Bandai | S.H. MonsterArts | Godzilla (Heisei)
I saw a few movies at the theater when I was living in Japan. I say few because I used to go to the movies a lot. I say few because it’s quite expensive to see movies in Japan, and the experience is a bit different than what we have in the U.S. Usually a sports buzzer goes off when the movie is about to start, they also have movie memorabilia you can only get at the theater, and in some cases, you have assigned seats, all for the nice price of almost $20 just for the ticket. One of the movies I saw was supposed to be the last Godzilla movie made by Toei.
I’m not the biggest Godzilla fan as his heyday was before I was born. I knew of him and watched a few movies, but I never really knew the mythology behind it. I knew the names of some of the more popular monsters, but I never knew their origins and never really looked into them either. So when I saw the last Godzilla movie, I didn’t quite share the nostalgia other people felt. Still, when I saw that Bandai made some super articulated Godzilla figures, I decided it would be great to have one.
So during my trip to Tokyo, I decided to buy him as he was going for a really good price compared to getting him online, which is really an obvious understatement.
Godzilla is as synonymous with Japan as Mount Fuji and shiba inu’s. I don’t think I need to explain him since he’s older than Michael Jordan. He’s a big monster whose appearance has changed over each decade, and in the 2000’s, he looked meaner, more refined, and his spine was much more artistic. Since it was the last Godzilla I saw, it felt fitting that this be the Godzilla figure I’d want.
The figure definitely looks like how I remember, even down to the spiky spine. One thing that these high end Bandai figures do is capture the source material very well. It’s rare because Japanese toys tend to be more ‘toyish’ but I’m really impressed with the work they’ve done lately and I just hope they keep it up. He looks mean, muscular and really intimidating which is a huge contrast compared to the versions of the 60’s and the 70’s.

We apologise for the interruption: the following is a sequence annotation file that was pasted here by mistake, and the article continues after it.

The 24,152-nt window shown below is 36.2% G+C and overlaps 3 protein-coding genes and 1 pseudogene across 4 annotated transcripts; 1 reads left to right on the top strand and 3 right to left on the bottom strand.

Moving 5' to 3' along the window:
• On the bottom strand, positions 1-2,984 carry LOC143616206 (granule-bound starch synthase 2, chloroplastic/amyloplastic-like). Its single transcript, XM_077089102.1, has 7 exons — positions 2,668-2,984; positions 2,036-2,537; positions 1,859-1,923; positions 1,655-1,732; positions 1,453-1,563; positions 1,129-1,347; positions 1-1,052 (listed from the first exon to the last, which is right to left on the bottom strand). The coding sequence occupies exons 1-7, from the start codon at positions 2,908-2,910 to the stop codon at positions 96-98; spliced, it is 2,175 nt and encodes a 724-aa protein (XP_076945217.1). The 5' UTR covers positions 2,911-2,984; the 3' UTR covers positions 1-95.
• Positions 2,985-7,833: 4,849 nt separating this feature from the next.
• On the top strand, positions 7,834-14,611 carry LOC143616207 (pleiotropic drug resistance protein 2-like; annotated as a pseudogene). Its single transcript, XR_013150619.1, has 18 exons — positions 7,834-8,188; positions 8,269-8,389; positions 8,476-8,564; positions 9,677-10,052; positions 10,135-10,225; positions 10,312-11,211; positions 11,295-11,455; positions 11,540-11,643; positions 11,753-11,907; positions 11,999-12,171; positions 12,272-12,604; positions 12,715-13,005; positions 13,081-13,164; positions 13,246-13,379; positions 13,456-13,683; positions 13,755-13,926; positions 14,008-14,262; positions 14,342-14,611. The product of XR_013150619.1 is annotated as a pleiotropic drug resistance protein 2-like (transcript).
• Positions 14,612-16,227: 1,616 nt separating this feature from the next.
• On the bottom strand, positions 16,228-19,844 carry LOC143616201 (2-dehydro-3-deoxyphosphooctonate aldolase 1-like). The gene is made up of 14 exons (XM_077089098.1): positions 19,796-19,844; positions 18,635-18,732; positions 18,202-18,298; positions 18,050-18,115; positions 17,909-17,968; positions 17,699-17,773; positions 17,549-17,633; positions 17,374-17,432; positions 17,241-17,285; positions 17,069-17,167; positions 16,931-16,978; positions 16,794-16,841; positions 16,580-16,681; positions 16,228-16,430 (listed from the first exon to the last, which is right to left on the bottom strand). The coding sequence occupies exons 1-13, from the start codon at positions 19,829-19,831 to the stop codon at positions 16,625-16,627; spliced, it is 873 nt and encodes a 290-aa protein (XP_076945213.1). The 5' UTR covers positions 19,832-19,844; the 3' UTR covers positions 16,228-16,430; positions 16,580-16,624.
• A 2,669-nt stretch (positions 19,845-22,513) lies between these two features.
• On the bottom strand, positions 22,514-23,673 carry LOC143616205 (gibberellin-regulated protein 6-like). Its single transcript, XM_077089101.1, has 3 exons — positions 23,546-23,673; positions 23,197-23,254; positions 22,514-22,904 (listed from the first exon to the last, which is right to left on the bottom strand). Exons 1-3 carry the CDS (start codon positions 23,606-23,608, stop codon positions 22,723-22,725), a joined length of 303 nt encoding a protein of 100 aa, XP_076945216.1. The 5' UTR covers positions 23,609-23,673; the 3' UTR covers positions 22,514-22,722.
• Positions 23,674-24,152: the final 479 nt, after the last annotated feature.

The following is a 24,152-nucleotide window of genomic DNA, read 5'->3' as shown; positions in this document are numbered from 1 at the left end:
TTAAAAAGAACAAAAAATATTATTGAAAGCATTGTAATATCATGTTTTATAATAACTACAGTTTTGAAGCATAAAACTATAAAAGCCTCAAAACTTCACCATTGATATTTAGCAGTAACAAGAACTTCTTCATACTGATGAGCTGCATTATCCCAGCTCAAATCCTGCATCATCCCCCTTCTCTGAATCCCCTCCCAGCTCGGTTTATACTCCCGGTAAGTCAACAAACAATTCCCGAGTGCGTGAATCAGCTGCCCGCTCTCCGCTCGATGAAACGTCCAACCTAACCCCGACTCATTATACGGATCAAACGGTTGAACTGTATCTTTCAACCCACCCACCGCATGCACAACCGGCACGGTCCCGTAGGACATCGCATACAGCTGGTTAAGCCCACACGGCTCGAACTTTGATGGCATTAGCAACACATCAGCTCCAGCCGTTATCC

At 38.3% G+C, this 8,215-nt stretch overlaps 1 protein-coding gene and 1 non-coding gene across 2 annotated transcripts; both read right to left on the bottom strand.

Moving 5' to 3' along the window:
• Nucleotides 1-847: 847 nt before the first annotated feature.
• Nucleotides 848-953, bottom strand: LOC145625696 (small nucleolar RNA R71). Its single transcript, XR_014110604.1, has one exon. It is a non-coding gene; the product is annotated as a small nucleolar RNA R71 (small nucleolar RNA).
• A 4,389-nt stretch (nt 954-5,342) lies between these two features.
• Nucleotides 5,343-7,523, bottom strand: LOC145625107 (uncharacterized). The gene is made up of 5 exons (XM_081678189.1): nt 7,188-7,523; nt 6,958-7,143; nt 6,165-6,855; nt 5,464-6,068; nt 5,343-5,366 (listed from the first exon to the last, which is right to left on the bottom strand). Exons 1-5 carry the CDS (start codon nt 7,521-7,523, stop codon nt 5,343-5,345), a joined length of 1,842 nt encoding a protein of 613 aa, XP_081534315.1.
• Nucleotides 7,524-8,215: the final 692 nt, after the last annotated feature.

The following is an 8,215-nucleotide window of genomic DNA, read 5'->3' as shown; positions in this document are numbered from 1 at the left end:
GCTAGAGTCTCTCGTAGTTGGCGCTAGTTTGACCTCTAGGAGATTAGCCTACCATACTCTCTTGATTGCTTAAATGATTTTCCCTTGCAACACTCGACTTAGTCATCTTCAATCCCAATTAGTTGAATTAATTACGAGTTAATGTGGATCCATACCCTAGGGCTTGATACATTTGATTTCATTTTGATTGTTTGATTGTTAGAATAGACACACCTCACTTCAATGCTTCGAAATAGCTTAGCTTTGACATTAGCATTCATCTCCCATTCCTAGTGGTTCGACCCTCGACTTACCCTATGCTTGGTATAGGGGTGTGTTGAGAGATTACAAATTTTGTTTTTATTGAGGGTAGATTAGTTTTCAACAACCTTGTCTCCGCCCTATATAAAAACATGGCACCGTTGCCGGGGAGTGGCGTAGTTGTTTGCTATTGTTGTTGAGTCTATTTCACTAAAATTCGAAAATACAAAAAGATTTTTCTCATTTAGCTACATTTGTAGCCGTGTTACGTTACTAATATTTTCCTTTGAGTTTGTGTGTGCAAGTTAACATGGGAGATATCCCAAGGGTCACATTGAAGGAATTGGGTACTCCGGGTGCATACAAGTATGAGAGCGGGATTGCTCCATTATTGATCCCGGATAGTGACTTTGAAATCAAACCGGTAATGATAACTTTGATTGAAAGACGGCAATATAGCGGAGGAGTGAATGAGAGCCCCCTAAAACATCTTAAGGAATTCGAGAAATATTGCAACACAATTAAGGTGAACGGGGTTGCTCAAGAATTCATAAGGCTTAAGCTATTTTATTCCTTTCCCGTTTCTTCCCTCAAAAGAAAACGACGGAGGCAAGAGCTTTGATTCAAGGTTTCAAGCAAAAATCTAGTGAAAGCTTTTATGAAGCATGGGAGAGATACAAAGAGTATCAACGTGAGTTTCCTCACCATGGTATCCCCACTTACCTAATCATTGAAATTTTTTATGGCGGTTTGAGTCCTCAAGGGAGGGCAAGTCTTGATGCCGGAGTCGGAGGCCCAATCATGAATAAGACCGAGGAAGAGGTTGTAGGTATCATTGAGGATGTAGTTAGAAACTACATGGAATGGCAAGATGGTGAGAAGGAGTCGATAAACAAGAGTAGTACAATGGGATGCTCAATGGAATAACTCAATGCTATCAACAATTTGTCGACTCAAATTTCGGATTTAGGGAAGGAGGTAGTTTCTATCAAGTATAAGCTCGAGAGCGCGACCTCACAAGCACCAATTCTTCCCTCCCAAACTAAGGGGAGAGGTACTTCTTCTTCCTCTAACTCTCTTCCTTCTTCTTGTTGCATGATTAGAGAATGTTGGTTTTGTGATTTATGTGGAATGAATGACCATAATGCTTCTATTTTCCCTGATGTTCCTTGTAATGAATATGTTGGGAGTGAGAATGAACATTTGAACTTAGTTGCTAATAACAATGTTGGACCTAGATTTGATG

Overall the work is very nice. The body has a really nice wash and the spine is nicely painted. Even the teeth have that decayed dinosaur-look that makes you feel like you’d contract a prehistoric virus if bitten. The area that’s not so good are the eyes. I think they’re accurate, but just a tad sloppy which I’m not quite accustomed to in these lines. It’s not like it’s terrible, but it looks more like something from MOTU Classics than it is a high end line like MonsterArts.
Godzilla is sporting a huge amount of articulation points. Most Godzilla toys have just a few, but this guy is articulated in every place you’d expect. It’s so good I don’t have anything else to really say. You can achieve most poses you would think you’d need to make for this monster.
He doesn’t come with much, but he does come with some significant items. He has an assortment of hands along with his mouth blast effect and a stand. it would’ve been great if he came with more like crushed buildings and such, but you have to purchase those separately. Still, it would’ve been cool to include some crushed cars or running people.
This figure is pretty heavy and could injure someone if dropped. He’s rock solid and very stable. The spine is a different story as while they’re very pointy and nice to look at, it also feels very fragile much like the Kamen Rider antennas. It’s best to make sure nothing is over him because if something falls, not only will Godzilla probably lose some spikes but the offending figure will probably be damaged as well.
I love this figure and I don’t think I’ll ever need another Godzilla figure in the recent future.